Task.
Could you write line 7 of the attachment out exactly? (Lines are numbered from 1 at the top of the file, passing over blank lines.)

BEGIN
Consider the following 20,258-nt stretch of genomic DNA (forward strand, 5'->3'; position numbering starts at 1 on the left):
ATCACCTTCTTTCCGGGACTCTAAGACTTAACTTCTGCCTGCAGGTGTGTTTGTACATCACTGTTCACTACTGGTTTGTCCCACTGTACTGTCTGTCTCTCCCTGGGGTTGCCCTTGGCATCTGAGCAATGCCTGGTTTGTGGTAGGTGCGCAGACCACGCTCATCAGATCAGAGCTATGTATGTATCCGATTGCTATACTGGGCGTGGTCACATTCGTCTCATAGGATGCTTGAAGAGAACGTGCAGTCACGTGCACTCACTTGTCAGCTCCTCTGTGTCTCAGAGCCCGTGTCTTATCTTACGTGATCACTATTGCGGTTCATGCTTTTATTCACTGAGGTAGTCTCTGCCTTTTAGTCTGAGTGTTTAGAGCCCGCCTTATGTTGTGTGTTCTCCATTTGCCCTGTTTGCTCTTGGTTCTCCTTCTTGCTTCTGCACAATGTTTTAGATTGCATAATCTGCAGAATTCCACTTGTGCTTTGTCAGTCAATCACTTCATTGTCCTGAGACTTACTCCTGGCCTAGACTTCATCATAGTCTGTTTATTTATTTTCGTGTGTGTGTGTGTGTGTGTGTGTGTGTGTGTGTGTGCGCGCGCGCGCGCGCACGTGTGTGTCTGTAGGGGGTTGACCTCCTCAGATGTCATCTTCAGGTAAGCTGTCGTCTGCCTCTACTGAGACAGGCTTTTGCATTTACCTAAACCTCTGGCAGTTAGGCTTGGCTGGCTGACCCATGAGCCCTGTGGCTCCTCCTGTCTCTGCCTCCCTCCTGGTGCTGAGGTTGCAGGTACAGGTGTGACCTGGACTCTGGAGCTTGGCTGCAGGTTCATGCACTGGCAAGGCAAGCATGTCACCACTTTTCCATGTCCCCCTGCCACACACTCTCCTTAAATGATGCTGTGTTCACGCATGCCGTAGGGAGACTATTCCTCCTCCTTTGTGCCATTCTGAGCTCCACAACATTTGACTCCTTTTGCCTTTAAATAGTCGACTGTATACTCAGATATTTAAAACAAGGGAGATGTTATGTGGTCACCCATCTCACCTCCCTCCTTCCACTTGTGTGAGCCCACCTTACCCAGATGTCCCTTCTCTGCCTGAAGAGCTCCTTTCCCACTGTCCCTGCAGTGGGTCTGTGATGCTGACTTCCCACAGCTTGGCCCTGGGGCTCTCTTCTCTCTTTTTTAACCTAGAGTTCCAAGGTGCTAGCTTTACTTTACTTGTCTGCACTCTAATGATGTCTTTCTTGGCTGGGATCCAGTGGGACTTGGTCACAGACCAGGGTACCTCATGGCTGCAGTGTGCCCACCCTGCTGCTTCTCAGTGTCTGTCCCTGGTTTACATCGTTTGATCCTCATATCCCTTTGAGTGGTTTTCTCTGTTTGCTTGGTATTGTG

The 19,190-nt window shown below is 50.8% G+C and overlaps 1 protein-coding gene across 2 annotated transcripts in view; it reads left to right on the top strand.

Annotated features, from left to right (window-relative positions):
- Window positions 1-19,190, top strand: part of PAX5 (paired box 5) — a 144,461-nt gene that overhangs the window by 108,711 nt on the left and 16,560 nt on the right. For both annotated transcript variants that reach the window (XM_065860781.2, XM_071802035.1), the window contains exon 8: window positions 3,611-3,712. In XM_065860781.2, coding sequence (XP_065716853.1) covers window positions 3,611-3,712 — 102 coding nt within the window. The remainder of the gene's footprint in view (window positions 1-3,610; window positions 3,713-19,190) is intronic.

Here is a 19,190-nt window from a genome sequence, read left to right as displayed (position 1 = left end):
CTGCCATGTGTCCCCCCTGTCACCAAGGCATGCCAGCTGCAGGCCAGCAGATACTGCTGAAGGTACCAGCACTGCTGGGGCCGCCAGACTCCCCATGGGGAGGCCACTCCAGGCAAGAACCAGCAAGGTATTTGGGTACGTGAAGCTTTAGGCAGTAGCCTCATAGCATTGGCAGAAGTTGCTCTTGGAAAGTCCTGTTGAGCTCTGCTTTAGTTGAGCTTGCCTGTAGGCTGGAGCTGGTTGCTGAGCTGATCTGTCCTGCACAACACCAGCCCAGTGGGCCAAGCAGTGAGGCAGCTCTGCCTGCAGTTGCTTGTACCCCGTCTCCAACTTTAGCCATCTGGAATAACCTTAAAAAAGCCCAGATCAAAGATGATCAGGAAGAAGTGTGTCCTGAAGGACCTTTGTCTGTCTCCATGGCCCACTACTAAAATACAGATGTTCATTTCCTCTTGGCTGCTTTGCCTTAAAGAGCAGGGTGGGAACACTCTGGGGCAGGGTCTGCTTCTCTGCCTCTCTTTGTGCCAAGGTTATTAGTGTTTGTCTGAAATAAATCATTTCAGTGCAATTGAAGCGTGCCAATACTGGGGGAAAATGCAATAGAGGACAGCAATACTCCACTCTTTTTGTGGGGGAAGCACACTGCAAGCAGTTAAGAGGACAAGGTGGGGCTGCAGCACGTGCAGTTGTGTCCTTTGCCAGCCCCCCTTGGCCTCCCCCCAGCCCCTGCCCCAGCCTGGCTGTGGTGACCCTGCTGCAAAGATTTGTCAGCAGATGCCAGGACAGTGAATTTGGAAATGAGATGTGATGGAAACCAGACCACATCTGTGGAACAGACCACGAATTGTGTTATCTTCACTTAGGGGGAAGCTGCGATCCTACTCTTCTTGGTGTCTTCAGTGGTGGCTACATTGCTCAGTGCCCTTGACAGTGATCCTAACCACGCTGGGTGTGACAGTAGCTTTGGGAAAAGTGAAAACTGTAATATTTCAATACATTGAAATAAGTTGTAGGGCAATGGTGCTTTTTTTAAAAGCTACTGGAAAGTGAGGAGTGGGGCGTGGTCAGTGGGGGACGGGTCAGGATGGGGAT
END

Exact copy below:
CTGCCATGTGTCCCCCCTGTCACCAAGGCATGCCAGCTGCAGGCCAGCAGATACTGCTGAAGGTACCAGCACTGCTGGGGCCGCCAGACTCCCCATGGGGAGGCCACTCCAGGCAAGAACCAGCAAGGTATTTGGGTACGTGAAGCTTTAGGCAGTAGCCTCATAGCATTGGCAGAAGTTGCTCTTGGAAAGTCCTGTTGAGCTCTGCTTTAGTTGAGCTTGCCTGTAGGCTGGAGCTGGTTGCTGAGCTGATCTGTCCTGCACAACACCAGCCCAGTGGGCCAAGCAGTGAGGCAGCTCTGCCTGCAGTTGCTTGTACCCCGTCTCCAACTTTAGCCATCTGGAATAACCTTAAAAAAGCCCAGATCAAAGATGATCAGGAAGAAGTGTGTCCTGAAGGACCTTTGTCTGTCTCCATGGCCCACTACTAAAATACAGATGTTCATTTCCTCTTGGCTGCTTTGCCTTAAAGAGCAGGGTGGGAACACTCTGGGGCAGGGTCTGCTTCTCTGCCTCTCTTTGTGCCAAGGTTATTAGTGTTTGTCTGAAATAAATCATTTCAGTGCAATTGAAGCGTGCCAATACTGGGGGAAAATGCAATAGAGGACAGCAATACTCCACTCTTTTTGTGGGGGAAGCACACTGCAAGCAGTTAAGAGGACAAGGTGGGGCTGCAGCACGTGCAGTTGTGTCCTTTGCCAGCCCCCCTTGGCCTCCCCCCAGCCCCTGCCCCAGCCTGGCTGTGGTGACCCTGCTGCAAAGATTTGTCAGCAGATGCCAGGACAGTGAATTTGGAAATGAGATGTGATGGAAACCAGACCACATCTGTGGAACAGACCACGAATTGTGTTATCTTCACTTAGGGGGAAGCTGCGATCCTACTCTTCTTGGTGTCTTCAGTGGTGGCTACATTGCTCAGTGCCCTTGACAGTGATCCTAACCACGCTGGGTGTGACAGTAGCTTTGGGAAAAGTGAAAACTGTAATATTTCAATACATTGAAATAAGTTGTAGGGCAATGGTGCTTTTTTTAAAAGCTACTGGAAAGTGAGGAGTGGGGCGTGGTCAGTGGGGGACGGGTCAGGATGGGGAT